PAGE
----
It is time to face facts: There is no saving Santee Cooper.
South Carolina’s disastrously managed, state-owned utility – one of the key players in the Palmetto State’s still-unspooling #NukeGate disaster – is going under.
Despite political promises that the government-run power provider is going to be sold, the best the state can realistically hope for at this point is a private sector provider assuming its crippling debt. And even that could be a bridge too far as its politically appointed bureaucracy continues to fumble through the fallout of its decision to abandon a pair of next-generation nuclear reactors at the V.C. Summer nuclear generating station in Jenkinsville, S.C.
No wonder the utility – which is currently at the heart of a political power struggle in the state capital in Columbia – is petitioning the S.C. Supreme Court in an effort to continue raising rates on beleaguered customers (who, incidentally, are not experiencing much in the way of economic opportunity at the moment).
And who will never get a watt of power from V.C. Summer …
Hold up … haven’t South Carolina politicians of both parties been touting Santee Cooper for decades as being key to the state’s “economic development” efforts? Yes … (and never more so than in the run-up to #NukeGate). But all the crony capitalist handouts the utility has received – and awarded – have failed to lift our state out of its ongoing malaise.
Now the true cost of government-run power generation is about to become clear …
A new report (.pdf) issued last month by Columbia, S.C. think tank Palmetto Promise Institute revealed that Santee Cooper ratepayers are considerably more exposed to the fiscal fallout of #NukeGate than ratepayers of SCE&G, a subsidiary of crony capitalist energy provider SCANA (the other entity mixed up in this disaster).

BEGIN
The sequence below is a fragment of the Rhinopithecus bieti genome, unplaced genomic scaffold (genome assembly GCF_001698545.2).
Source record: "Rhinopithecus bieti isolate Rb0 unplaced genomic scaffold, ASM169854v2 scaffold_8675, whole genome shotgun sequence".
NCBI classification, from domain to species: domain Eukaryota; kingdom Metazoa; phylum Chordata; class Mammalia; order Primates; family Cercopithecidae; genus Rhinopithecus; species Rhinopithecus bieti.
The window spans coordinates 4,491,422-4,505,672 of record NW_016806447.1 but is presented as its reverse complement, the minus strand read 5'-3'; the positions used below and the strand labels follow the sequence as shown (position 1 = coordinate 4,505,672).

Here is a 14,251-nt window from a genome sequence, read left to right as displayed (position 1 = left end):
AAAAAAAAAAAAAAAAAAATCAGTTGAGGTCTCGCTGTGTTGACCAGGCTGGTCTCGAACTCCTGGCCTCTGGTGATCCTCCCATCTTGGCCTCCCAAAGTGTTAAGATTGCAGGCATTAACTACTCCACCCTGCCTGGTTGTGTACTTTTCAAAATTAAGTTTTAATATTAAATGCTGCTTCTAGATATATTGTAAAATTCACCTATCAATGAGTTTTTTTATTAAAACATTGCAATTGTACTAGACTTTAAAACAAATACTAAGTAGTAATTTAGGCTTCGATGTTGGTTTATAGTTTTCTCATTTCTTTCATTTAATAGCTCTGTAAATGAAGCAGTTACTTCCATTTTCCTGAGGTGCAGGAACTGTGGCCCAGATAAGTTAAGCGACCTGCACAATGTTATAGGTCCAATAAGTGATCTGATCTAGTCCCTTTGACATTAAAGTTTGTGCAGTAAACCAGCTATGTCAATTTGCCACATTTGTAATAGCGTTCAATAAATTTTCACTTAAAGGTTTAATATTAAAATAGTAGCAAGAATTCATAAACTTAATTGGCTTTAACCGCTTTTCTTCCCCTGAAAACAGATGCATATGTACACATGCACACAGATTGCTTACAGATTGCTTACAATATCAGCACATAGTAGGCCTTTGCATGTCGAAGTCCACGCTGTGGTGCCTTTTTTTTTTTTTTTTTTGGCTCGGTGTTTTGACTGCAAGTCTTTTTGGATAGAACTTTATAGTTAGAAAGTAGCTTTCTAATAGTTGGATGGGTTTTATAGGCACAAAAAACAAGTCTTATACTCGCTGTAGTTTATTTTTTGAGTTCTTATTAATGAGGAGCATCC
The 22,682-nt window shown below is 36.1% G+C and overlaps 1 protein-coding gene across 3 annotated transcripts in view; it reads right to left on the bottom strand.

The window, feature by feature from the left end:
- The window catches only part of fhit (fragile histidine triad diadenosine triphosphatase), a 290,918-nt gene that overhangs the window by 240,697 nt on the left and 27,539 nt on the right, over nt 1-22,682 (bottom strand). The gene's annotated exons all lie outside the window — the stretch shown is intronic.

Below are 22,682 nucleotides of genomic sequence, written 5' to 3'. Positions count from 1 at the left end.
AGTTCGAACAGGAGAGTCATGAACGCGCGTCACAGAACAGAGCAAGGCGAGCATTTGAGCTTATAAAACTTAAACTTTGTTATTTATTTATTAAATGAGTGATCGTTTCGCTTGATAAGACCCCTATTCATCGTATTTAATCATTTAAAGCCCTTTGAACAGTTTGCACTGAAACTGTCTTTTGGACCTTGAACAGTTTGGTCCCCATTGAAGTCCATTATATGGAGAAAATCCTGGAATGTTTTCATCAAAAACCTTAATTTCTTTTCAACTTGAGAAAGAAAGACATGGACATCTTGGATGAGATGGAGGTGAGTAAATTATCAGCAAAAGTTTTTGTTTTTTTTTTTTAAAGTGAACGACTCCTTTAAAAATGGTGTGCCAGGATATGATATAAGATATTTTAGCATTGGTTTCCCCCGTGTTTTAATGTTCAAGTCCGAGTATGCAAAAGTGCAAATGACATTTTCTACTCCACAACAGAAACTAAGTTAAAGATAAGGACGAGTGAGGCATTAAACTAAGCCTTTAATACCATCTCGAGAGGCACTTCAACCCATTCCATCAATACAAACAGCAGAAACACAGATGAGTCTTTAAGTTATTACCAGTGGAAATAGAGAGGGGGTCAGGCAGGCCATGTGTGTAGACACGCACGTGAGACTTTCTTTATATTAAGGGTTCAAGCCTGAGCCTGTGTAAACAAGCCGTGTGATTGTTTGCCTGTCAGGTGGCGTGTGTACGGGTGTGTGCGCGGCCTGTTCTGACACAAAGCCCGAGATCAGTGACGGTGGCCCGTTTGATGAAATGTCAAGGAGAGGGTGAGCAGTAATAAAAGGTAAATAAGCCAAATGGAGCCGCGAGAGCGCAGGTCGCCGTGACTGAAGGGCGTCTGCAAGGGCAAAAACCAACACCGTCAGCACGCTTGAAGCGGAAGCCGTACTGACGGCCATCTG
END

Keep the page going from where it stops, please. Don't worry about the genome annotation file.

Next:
“Santee Cooper customers will pay a total of $50,294 per customer by the time the project debt is paid off in 2056; whereas SCANA customers will pay just under $15,000 over the next 50 years,” the report’s authors concluded. “These differences are almost entirely due to the differences in the number of customers each entity serves. Santee Cooper has roughly 180,000 retail customers whereas SCE&G has over 700,000. A customer-base of 700,000 means over 3x more customers to spread the cost of the failed project.”
Santee Cooper ratepayers have already seen their power bills climb by 15.2 percent since 2012 … and the utility was on the verge of enacting another massive rate hike in late July of 2017. Its customers have already shelled out an estimated $540 million (or roughly $1,200 per customer) toward #NukeGate, with no chance of that money being rebated.
SCANA customers could receive rebates of up to $1,500 … assuming a deal for the company submitted by Virginia-based Dominion Energy goes through. As of this writing, though, state lawmakers have considerably gummed up the works related to that agreement.
What about Santee Cooper ratepayers?
They are screwed no matter what happens …
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(Via: Santee Cooper)
“Santee Cooper customers can expect to pay – in a best case scenario – a minimum of 50 percent more than SCE&G customers over the course of V.C. Summer debt repayment,” Palmetto Promise Institute president and CEO Ellen Weaver said.
Even more galling? Santee Cooper leaders were touting the nuclear project as their rationale for rate increases as late as July 2017 – more than a year after receiving a report which made it clear the project was doomed.